Beethoven was a German composer and pianist. He was born into a family of musicians on 16 December 1770, Bonn, Germany. Beethoven wrote 32 piano sonatas between 1795 and 1822. His works are recognized for its dark and intense character which poses much challenge to the performer. Nevertheless, there are also sweet and lyrical pieces such as Sonata Op. 14 No. 2. This sonata was composed in 1798-1799 and consists of 3 movements. It is the only sonata to conclude with a movement titled Scherzo and is classified under his early period work that was dedicated to Baroness Josefa von Braun.
The first movement of the Sonata is very smooth and lyrical, in which the bass and middle voice requires special attention too. It is in Sonata form, set in G major. The first subject opens with an ambiguous spreading out of a G major triad with a slightly delayed accompaniment. This is followed by a rising bass from G to the 9th above, A. This A-note in the bass becomes the pedal point to the melody that is in sequence. The second subject opens with the dominant key of G major, D major. The codetta consists of new material. The development, inclusive of both first and second subject commences in G minor then thunders into a polyrhythm of duplets over triplets. The first movement then ends of with a variation of the first subject theme with a tonic pedal point.
The second movement is in the form of theme and variations. It begins in C major with a march-like theme that was inspired by Turkish music which was very popular during Beethoven’s time. The themes are contrasted between staccato and held notes. The alla breve suggests that it must be played rather lively. As the music develops, it gets faster with more notes to play per beat. The right hand plays the original theme with staccato articulation. However, In the first variation, this theme is played with legato articulation by the left hand. The right hand provides syncopated single notes as accompaniment to the theme. The music has also changed from one note per beat to two notes per beat. In the second variation, the staccato theme returns. It emphasized on the rhythm of the theme as the melody has moved from on-beat to off-beat. In the third and last variation, the theme has diversified into 4 notes per beat and the melody is hidden in the broken chords of the right hand.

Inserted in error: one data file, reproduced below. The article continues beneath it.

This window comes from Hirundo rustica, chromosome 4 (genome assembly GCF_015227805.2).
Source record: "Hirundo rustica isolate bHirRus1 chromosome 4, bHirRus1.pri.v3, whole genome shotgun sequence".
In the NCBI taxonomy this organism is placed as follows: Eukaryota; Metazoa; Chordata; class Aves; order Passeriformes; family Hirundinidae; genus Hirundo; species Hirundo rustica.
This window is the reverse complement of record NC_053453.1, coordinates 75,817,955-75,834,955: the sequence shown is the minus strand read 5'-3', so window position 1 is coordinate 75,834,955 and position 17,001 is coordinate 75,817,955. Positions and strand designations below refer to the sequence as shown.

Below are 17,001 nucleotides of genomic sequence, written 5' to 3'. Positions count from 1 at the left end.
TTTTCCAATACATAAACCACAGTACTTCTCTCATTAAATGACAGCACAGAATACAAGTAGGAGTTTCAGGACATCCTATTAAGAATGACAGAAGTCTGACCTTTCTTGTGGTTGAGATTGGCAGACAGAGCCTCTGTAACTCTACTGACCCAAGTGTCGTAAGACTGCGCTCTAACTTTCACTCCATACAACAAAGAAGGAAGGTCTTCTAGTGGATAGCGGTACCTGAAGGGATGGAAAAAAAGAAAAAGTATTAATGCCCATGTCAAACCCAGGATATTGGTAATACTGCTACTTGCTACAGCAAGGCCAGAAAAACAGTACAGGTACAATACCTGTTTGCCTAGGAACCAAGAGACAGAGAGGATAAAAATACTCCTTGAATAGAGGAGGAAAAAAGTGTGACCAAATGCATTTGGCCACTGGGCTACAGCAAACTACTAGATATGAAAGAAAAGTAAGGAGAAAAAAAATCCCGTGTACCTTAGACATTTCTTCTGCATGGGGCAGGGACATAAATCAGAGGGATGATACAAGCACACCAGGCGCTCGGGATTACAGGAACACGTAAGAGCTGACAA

The final movement is a Scherzo in rondo form and starts on an anacrusis. This movement is light-hearted and spirited. The main subject of the rondo is opened with an ascending three-note motif. In the coda, the theme is layered on triplets and played an octave higher. Then, it ends on the lowest notes that was in Beethoven’s period.